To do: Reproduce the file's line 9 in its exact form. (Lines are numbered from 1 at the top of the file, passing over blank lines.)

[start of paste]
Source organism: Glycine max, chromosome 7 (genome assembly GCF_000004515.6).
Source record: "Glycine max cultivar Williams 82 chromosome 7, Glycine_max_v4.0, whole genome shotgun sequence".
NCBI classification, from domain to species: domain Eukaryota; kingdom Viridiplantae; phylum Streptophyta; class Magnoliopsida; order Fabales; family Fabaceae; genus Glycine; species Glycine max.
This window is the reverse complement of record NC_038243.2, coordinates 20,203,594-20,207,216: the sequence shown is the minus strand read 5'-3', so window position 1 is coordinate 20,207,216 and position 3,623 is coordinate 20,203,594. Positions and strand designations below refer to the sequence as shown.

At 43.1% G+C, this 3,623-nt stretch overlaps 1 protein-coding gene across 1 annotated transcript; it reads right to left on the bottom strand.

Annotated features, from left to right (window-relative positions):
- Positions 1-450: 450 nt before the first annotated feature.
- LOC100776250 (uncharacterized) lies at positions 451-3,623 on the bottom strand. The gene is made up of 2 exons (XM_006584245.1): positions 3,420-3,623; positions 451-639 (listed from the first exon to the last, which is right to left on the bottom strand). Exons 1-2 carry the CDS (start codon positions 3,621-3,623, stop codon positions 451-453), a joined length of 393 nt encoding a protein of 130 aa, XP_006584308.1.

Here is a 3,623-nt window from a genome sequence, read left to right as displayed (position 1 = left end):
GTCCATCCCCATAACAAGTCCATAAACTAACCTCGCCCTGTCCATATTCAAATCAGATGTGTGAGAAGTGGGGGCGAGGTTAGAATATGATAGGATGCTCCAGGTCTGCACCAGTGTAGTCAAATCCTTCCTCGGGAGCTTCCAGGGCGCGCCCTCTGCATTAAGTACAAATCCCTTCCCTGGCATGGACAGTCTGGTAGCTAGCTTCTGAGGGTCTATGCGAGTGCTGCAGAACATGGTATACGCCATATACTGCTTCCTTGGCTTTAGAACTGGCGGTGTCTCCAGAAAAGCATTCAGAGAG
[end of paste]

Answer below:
Here is a 3,623-nt window from a genome sequence, read left to right as displayed (position 1 = left end):